Saint NameAmantius, bishop of Rodez (Gaul) in the late 5th c. : S00026
Saint Name in SourceAmantius
Type of EvidenceLiterary - Hagiographical - Lives of saint
Evidence not before573
Evidence not after593
Activity not before500
Activity not after520
Place of Evidence - RegionGaul and Frankish kingdoms
Place of Evidence - City, village, etcTours
Place of evidence - City name in other Language(s)Tours
Major author/Major anonymous workGregory of Tours
Cult activities - PlacesCult building - independent (church)
Cult activities - Non Liturgical Practices and CustomsRenovation and embellishment of cult buildings
Cult Activities - MiraclesMiracle after death
Apparition, vision, dream, revelation
Saint aiding or preventing the translation of relics
Cult Activities - RelicsBodily relic - entire body
Transfer, translation and deposition of relics
Raising of relics
SourceGregory, bishop of Tours from 573 until his death (probably in 594), was the most prolific hagiographer of all Late Antiquity. He wrote four books on the miracles of Martin of Tours, one on those of Julian of Brioude, and two on the miracles of other saints (the Glory of the Martyrs and Glory of the Confessors), as well as a collection of twenty short Lives of sixth-century Gallic saints (the Life of the Fathers). He also included a mass of material on saints in his long and detailed Histories, and produced two independent short works: a Latin version of the Acts of Andrew and a Latin translation of the story of The Seven Sleepers of Ephesus.
The Life of the Fathers by Gregory of Tours is different from his other hagiographical works (Miracles of Julian, Miracles of Martin, Glory of the Confessors and Glory of the Martyrs), which all concentrate on posthumous miracles of the saints. The Life of the Fathers, by contrast, describes the exemplary behaviour in life of twenty Gallic saints (for a list of the Lives, see $E05870). Gregory himself draws this contrast in the opening words of his preface: 'I had decided to write only about what has been achieved with divine help at the tombs of the blessed martyrs and confessors; but I have recently discovered information about those who have been raised to heaven by the merit of their blessed conduct here below, and I thought that their way of life, which is known to us through reliable sources, could strengthen the Church' (trans. James 1991, 1). In this preface Gregory also explains why he chose to call the book Life of the Fathers, not Lives of the Fathers: because they all lived the same bodily life.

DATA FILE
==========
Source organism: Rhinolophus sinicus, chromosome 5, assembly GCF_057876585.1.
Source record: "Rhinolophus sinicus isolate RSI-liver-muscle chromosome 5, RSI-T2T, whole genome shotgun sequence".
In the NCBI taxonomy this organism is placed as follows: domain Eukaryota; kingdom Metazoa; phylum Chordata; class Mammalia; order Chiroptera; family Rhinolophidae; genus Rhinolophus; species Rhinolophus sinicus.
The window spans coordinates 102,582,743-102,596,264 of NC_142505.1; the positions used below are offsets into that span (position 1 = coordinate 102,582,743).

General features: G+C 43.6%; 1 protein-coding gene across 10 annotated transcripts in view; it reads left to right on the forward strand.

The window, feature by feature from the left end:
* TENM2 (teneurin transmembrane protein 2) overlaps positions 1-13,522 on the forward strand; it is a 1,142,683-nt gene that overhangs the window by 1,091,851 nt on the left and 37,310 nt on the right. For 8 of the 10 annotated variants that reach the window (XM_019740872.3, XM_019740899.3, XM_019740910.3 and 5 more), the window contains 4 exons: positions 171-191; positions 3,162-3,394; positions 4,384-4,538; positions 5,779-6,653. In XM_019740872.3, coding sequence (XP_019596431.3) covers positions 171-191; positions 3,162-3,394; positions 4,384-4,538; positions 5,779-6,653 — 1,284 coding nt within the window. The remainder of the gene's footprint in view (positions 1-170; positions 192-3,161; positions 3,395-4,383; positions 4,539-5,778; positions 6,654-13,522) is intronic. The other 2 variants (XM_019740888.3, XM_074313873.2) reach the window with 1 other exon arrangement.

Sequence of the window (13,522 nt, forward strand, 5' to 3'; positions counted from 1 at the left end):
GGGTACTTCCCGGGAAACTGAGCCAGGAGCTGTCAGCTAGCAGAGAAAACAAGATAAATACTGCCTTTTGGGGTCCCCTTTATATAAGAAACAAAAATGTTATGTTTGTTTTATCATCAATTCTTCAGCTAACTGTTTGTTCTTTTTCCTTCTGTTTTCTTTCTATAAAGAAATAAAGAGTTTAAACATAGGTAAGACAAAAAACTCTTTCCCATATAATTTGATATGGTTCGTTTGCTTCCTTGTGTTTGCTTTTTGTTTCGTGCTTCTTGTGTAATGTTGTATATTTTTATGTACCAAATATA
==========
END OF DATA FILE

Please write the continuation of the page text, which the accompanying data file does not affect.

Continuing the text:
The nineteen Lives of men, and the single Life of a woman (Life 19), all relate to holy people of Gaul, the majority living in the mid to later sixth century. Although this agenda is unspoken, there can be little doubt that Gregory wrote these Lives partly to show that holiness, and the miraculous, were not just things of the past, but very much present within the Gaul of his day (a message that he expressed explicitly in his Histories). Almost all the saints he describes were active within one or other of the two dioceses with which Gregory was most familiar (his native Clermont, and Tours, the city of his episcopate), or indeed were his relatives (all bishops - Life 6 is of an uncle, Life 7 of a great-grandfather, and Life 8 of a great-uncle).
Although Gregory says in his preface that they all shared one bodily life, in reality his saints fall into one of two distinct categories: holy bishops who are effective leaders of their flocks but only moderately ascetic (Lives 2, 4, 6, 7, 8 and 17), and holy ascetics who have withdrawn from the world and sometimes engage in extreme mortification of the body (Lives 1, 3, 5, 9-16, and 18-20). Gregory's work was unquestionably didactic in purpose - teaching the correct way to lead a good Christian life, and it is notable, for instance, how, in this work written by a bishop, his ascetics accept episcopal correction when necessary (Lives 15.2 and 20.3, in both cases from Gregory himself), and might even delay their death to suit the timetable of a bishop (Life 10.4).